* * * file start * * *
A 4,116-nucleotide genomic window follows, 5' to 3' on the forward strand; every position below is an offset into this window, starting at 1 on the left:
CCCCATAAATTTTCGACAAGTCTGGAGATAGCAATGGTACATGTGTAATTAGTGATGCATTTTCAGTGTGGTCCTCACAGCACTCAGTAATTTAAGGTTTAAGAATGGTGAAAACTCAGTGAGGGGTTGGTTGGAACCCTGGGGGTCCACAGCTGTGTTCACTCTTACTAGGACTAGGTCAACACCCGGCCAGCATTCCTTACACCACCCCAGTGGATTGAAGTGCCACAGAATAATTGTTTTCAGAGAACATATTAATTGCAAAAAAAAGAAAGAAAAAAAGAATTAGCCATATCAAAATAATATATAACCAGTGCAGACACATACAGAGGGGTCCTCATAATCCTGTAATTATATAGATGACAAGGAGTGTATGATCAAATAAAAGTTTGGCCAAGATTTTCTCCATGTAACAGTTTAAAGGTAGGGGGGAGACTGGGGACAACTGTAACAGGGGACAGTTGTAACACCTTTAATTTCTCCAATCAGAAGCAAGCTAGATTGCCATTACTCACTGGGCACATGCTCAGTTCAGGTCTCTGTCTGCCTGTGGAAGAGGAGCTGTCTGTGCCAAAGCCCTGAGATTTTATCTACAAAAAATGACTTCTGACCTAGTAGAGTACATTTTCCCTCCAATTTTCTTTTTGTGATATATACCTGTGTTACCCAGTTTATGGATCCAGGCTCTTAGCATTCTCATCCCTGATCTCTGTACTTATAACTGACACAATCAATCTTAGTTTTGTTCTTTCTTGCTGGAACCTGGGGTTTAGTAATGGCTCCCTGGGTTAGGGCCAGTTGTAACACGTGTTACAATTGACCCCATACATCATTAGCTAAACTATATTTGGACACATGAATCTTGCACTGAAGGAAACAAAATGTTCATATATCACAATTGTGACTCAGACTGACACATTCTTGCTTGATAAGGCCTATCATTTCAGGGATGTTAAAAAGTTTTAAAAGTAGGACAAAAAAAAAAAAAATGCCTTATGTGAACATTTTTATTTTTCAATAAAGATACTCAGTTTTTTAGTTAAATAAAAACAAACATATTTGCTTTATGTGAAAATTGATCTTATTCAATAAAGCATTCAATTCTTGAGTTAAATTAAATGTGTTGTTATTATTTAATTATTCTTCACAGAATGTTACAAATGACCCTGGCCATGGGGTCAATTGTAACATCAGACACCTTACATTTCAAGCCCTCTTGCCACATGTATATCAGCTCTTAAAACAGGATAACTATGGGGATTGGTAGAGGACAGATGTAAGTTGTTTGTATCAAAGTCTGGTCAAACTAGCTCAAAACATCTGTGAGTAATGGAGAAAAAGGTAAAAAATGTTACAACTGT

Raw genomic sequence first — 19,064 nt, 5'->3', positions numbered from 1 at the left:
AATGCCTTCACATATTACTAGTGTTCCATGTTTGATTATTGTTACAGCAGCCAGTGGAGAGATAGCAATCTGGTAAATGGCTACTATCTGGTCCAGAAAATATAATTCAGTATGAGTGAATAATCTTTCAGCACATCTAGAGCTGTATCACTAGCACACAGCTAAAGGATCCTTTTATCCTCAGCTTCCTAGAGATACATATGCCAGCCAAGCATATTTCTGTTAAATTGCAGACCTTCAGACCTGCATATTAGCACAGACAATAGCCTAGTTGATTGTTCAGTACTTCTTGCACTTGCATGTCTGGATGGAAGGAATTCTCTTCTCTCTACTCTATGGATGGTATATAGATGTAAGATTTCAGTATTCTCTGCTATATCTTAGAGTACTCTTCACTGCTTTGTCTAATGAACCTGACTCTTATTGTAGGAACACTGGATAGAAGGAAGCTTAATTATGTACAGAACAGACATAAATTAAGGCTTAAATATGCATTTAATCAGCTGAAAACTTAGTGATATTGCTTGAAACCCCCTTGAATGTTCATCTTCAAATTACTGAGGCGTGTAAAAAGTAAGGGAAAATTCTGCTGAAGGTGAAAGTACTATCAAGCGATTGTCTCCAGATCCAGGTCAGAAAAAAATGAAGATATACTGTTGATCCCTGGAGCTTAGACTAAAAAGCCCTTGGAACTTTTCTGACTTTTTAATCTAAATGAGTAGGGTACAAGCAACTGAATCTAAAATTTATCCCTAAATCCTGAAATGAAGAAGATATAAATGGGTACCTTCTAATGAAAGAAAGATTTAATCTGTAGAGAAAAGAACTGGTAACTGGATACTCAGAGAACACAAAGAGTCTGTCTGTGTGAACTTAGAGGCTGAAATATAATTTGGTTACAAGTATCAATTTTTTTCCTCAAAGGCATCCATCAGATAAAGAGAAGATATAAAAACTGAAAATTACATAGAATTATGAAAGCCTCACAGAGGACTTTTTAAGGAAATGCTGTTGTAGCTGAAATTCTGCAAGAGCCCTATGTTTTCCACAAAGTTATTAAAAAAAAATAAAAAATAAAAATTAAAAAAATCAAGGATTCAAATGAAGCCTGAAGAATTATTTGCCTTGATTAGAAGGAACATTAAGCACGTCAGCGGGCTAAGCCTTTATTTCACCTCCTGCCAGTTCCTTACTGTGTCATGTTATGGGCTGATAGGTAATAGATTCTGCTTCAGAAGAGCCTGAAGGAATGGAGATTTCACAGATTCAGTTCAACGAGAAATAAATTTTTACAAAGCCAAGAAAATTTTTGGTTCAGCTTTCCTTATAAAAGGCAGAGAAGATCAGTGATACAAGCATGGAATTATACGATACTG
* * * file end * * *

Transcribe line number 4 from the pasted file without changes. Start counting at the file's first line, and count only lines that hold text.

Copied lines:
AATGCCTTCACATATTACTAGTGTTCCATGTTTGATTATTGTTACAGCAGCCAGTGGAGAGATAGCAATCTGGTAAATGGCTACTATCTGGTCCAGAAAATATAATTCAGTATGAGTGAATAATCTTTCAGCACATCTAGAGCTGTATCACTAGCACACAGCTAAAGGATCCTTTTATCCTCAGCTTCCTAGAGATACATATGCCAGCCAAGCATATTTCTGTTAAATTGCAGACCTTCAGACCTGCATATTAGCACAGACAATAGCCTAGTTGATTGTTCAGTACTTCTTGCACTTGCATGTCTGGATGGAAGGAATTCTCTTCTCTCTACTCTATGGATGGTATATAGATGTAAGATTTCAGTATTCTCTGCTATATCTTAGAGTACTCTTCACTGCTTTGTCTAATGAACCTGACTCTTATTGTAGGAACACTGGATAGAAGGAAGCTTAATTATGTACAGAACAGACATAAATTAAGGCTTAAATATGCATTTAATCAGCTGAAAACTTAGTGATATTGCTTGAAACCCCCTTGAATGTTCATCTTCAAATTACTGAGGCGTGTAAAAAGTAAGGGAAAATTCTGCTGAAGGTGAAAGTACTATCAAGCGATTGTCTCCAGATCCAGGTCAGAAAAAAATGAAGATATACTGTTGATCCCTGGAGCTTAGACTAAAAAGCCCTTGGAACTTTTCTGACTTTTTAATCTAAATGAGTAGGGTACAAGCAACTGAATCTAAAATTTATCCCTAAATCCTGAAATGAAGAAGATATAAATGGGTACCTTCTAATGAAAGAAAGATTTAATCTGTAGAGAAAAGAACTGGTAACTGGATACTCAGAGAACACAAAGAGTCTGTCTGTGTGAACTTAGAGGCTGAAATATAATTTGGTTACAAGTATCAATTTTTTTCCTCAAAGGCATCCATCAGATAAAGAGAAGATATAAAAACTGAAAATTACATAGAATTATGAAAGCCTCACAGAGGACTTTTTAAGGAAATGCTGTTGTAGCTGAAATTCTGCAAGAGCCCTATGTTTTCCACAAAGTTATTAAAAAAAAATAAAAAATAAAAATTAAAAAAATCAAGGATTCAAATGAAGCCTGAAGAATTATTTGCCTTGATTAGAAGGAACATTAAGCACGTCAGCGGGCTAAGCCTTTATTTCACCTCCTGCCAGTTCCTTACTGTGTCATGTTATGGGCTGATAGGTAATAGATTCTGCTTCAGAAGAGCCTGAAGGAATGGAGATTTCACAGATTCAGTTCAACGAGAAATAAATTTTTACAAAGCCAAGAAAATTTTTGGTTCAGCTTTCCTTATAAAAGGCAGAGAAGATCAGTGATACAAGCATGGAATTATACGATACTG